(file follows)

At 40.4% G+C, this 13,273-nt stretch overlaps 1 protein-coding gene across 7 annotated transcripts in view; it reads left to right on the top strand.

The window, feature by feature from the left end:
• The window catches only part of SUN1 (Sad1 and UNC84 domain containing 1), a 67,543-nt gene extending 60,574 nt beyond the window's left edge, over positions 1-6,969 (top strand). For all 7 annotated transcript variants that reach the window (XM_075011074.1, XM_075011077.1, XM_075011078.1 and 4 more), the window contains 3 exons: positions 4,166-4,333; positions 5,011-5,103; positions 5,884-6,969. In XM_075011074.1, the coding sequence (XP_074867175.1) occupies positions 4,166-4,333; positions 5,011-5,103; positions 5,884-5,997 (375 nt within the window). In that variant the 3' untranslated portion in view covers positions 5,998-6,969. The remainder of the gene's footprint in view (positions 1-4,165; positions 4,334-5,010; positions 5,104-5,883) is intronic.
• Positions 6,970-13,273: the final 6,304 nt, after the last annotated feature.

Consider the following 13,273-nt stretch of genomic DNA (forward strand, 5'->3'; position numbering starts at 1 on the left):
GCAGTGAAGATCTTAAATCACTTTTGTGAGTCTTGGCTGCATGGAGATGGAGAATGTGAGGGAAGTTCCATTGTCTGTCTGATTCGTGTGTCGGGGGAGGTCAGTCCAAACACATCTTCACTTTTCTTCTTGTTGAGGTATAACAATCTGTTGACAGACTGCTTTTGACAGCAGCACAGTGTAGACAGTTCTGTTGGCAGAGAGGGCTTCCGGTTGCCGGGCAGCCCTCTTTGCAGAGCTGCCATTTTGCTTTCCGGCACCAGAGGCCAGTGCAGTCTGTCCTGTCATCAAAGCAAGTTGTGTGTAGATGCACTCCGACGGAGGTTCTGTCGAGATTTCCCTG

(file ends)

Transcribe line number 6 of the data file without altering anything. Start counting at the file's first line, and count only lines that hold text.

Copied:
GCAGTGAAGATCTTAAATCACTTTTGTGAGTCTTGGCTGCATGGAGATGGAGAATGTGAGGGAAGTTCCATTGTCTGTCTGATTCGTGTGTCGGGGGAGGTCAGTCCAAACACATCTTCACTTTTCTTCTTGTTGAGGTATAACAATCTGTTGACAGACTGCTTTTGACAGCAGCACAGTGTAGACAGTTCTGTTGGCAGAGAGGGCTTCCGGTTGCCGGGCAGCCCTCTTTGCAGAGCTGCCATTTTGCTTTCCGGCACCAGAGGCCAGTGCAGTCTGTCCTGTCATCAAAGCAAGTTGTGTGTAGATGCACTCCGACGGAGGTTCTGTCGAGATTTCCCTG